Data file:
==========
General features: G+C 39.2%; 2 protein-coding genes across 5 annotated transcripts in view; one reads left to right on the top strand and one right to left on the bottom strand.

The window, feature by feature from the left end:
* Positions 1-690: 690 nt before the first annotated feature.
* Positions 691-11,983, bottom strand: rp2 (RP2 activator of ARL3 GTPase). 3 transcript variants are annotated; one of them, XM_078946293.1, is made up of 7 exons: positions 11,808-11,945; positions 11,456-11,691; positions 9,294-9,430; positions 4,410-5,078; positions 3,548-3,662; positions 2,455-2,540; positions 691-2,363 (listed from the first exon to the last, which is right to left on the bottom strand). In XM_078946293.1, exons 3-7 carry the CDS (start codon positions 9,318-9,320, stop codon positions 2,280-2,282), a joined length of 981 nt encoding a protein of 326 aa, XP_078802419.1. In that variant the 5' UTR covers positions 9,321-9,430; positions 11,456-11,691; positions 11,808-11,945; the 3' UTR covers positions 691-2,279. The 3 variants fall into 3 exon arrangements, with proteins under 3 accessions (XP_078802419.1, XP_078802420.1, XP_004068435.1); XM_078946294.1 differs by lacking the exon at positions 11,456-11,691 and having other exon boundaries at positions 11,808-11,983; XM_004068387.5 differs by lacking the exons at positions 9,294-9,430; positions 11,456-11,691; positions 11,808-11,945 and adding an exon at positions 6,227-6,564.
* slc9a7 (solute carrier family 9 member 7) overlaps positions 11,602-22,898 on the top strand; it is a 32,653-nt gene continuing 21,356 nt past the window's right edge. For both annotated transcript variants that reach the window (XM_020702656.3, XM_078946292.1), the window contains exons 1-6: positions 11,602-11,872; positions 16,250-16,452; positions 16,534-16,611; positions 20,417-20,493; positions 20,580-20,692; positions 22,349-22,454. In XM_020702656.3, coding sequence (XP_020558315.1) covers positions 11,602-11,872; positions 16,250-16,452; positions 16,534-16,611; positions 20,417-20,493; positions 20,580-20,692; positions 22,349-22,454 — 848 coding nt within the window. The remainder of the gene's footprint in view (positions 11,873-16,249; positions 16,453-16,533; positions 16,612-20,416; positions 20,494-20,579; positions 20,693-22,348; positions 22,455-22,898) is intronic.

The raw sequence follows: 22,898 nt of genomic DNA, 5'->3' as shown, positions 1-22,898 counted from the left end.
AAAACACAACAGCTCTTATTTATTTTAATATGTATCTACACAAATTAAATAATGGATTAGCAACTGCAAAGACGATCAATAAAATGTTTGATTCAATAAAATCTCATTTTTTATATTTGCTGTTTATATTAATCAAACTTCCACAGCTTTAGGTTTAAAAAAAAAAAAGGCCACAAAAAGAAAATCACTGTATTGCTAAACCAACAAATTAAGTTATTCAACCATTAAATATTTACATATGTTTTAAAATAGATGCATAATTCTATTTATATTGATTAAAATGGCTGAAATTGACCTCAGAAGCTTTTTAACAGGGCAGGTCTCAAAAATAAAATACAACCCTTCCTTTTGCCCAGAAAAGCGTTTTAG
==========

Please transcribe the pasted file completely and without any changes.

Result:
General features: G+C 39.2%; 2 protein-coding genes across 5 annotated transcripts in view; one reads left to right on the top strand and one right to left on the bottom strand.

The window, feature by feature from the left end:
* Positions 1-690: 690 nt before the first annotated feature.
* Positions 691-11,983, bottom strand: rp2 (RP2 activator of ARL3 GTPase). 3 transcript variants are annotated; one of them, XM_078946293.1, is made up of 7 exons: positions 11,808-11,945; positions 11,456-11,691; positions 9,294-9,430; positions 4,410-5,078; positions 3,548-3,662; positions 2,455-2,540; positions 691-2,363 (listed from the first exon to the last, which is right to left on the bottom strand). In XM_078946293.1, exons 3-7 carry the CDS (start codon positions 9,318-9,320, stop codon positions 2,280-2,282), a joined length of 981 nt encoding a protein of 326 aa, XP_078802419.1. In that variant the 5' UTR covers positions 9,321-9,430; positions 11,456-11,691; positions 11,808-11,945; the 3' UTR covers positions 691-2,279. The 3 variants fall into 3 exon arrangements, with proteins under 3 accessions (XP_078802419.1, XP_078802420.1, XP_004068435.1); XM_078946294.1 differs by lacking the exon at positions 11,456-11,691 and having other exon boundaries at positions 11,808-11,983; XM_004068387.5 differs by lacking the exons at positions 9,294-9,430; positions 11,456-11,691; positions 11,808-11,945 and adding an exon at positions 6,227-6,564.
* slc9a7 (solute carrier family 9 member 7) overlaps positions 11,602-22,898 on the top strand; it is a 32,653-nt gene continuing 21,356 nt past the window's right edge. For both annotated transcript variants that reach the window (XM_020702656.3, XM_078946292.1), the window contains exons 1-6: positions 11,602-11,872; positions 16,250-16,452; positions 16,534-16,611; positions 20,417-20,493; positions 20,580-20,692; positions 22,349-22,454. In XM_020702656.3, coding sequence (XP_020558315.1) covers positions 11,602-11,872; positions 16,250-16,452; positions 16,534-16,611; positions 20,417-20,493; positions 20,580-20,692; positions 22,349-22,454 — 848 coding nt within the window. The remainder of the gene's footprint in view (positions 11,873-16,249; positions 16,453-16,533; positions 16,612-20,416; positions 20,494-20,579; positions 20,693-22,348; positions 22,455-22,898) is intronic.

The raw sequence follows: 22,898 nt of genomic DNA, 5'->3' as shown, positions 1-22,898 counted from the left end.
AAAACACAACAGCTCTTATTTATTTTAATATGTATCTACACAAATTAAATAATGGATTAGCAACTGCAAAGACGATCAATAAAATGTTTGATTCAATAAAATCTCATTTTTTATATTTGCTGTTTATATTAATCAAACTTCCACAGCTTTAGGTTTAAAAAAAAAAAAGGCCACAAAAAGAAAATCACTGTATTGCTAAACCAACAAATTAAGTTATTCAACCATTAAATATTTACATATGTTTTAAAATAGATGCATAATTCTATTTATATTGATTAAAATGGCTGAAATTGACCTCAGAAGCTTTTTAACAGGGCAGGTCTCAAAAATAAAATACAACCCTTCCTTTTGCCCAGAAAAGCGTTTTAG